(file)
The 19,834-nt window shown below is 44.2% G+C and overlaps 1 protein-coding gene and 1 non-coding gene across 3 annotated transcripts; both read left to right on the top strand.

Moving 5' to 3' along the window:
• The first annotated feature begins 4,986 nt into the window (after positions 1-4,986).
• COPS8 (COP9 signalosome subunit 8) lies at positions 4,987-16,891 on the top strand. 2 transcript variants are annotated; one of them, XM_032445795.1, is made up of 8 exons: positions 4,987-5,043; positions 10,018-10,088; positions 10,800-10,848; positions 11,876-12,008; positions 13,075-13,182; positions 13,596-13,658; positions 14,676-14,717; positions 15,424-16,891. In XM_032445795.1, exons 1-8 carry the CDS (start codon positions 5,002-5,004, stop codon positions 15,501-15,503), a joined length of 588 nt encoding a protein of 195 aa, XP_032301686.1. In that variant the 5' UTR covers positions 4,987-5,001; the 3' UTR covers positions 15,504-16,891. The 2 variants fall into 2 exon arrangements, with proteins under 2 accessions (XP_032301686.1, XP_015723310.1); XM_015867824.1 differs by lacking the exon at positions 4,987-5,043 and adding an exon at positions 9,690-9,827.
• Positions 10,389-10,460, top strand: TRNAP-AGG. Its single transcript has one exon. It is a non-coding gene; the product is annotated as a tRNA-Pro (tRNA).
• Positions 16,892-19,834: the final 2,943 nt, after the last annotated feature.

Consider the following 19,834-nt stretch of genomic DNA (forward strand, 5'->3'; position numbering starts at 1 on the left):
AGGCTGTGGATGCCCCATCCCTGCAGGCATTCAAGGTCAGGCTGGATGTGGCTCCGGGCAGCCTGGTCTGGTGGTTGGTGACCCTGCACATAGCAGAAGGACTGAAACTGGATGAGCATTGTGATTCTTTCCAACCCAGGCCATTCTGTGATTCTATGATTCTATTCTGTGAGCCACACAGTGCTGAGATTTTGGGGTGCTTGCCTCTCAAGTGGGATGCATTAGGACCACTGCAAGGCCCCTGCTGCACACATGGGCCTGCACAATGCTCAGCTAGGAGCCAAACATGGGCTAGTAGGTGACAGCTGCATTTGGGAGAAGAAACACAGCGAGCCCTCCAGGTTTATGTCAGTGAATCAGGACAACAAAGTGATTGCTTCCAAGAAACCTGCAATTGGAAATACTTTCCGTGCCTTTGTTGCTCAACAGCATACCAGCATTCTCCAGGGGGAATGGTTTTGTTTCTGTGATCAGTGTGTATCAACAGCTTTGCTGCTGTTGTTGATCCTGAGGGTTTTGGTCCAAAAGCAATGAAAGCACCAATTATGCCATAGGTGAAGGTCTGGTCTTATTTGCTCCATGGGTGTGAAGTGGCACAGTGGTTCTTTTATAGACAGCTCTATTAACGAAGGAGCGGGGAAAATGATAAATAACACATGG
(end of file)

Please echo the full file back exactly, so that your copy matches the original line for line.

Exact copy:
The 19,834-nt window shown below is 44.2% G+C and overlaps 1 protein-coding gene and 1 non-coding gene across 3 annotated transcripts; both read left to right on the top strand.

Moving 5' to 3' along the window:
• The first annotated feature begins 4,986 nt into the window (after positions 1-4,986).
• COPS8 (COP9 signalosome subunit 8) lies at positions 4,987-16,891 on the top strand. 2 transcript variants are annotated; one of them, XM_032445795.1, is made up of 8 exons: positions 4,987-5,043; positions 10,018-10,088; positions 10,800-10,848; positions 11,876-12,008; positions 13,075-13,182; positions 13,596-13,658; positions 14,676-14,717; positions 15,424-16,891. In XM_032445795.1, exons 1-8 carry the CDS (start codon positions 5,002-5,004, stop codon positions 15,501-15,503), a joined length of 588 nt encoding a protein of 195 aa, XP_032301686.1. In that variant the 5' UTR covers positions 4,987-5,001; the 3' UTR covers positions 15,504-16,891. The 2 variants fall into 2 exon arrangements, with proteins under 2 accessions (XP_032301686.1, XP_015723310.1); XM_015867824.1 differs by lacking the exon at positions 4,987-5,043 and adding an exon at positions 9,690-9,827.
• Positions 10,389-10,460, top strand: TRNAP-AGG. Its single transcript has one exon. It is a non-coding gene; the product is annotated as a tRNA-Pro (tRNA).
• Positions 16,892-19,834: the final 2,943 nt, after the last annotated feature.

Consider the following 19,834-nt stretch of genomic DNA (forward strand, 5'->3'; position numbering starts at 1 on the left):
AGGCTGTGGATGCCCCATCCCTGCAGGCATTCAAGGTCAGGCTGGATGTGGCTCCGGGCAGCCTGGTCTGGTGGTTGGTGACCCTGCACATAGCAGAAGGACTGAAACTGGATGAGCATTGTGATTCTTTCCAACCCAGGCCATTCTGTGATTCTATGATTCTATTCTGTGAGCCACACAGTGCTGAGATTTTGGGGTGCTTGCCTCTCAAGTGGGATGCATTAGGACCACTGCAAGGCCCCTGCTGCACACATGGGCCTGCACAATGCTCAGCTAGGAGCCAAACATGGGCTAGTAGGTGACAGCTGCATTTGGGAGAAGAAACACAGCGAGCCCTCCAGGTTTATGTCAGTGAATCAGGACAACAAAGTGATTGCTTCCAAGAAACCTGCAATTGGAAATACTTTCCGTGCCTTTGTTGCTCAACAGCATACCAGCATTCTCCAGGGGGAATGGTTTTGTTTCTGTGATCAGTGTGTATCAACAGCTTTGCTGCTGTTGTTGATCCTGAGGGTTTTGGTCCAAAAGCAATGAAAGCACCAATTATGCCATAGGTGAAGGTCTGGTCTTATTTGCTCCATGGGTGTGAAGTGGCACAGTGGTTCTTTTATAGACAGCTCTATTAACGAAGGAGCGGGGAAAATGATAAATAACACATGG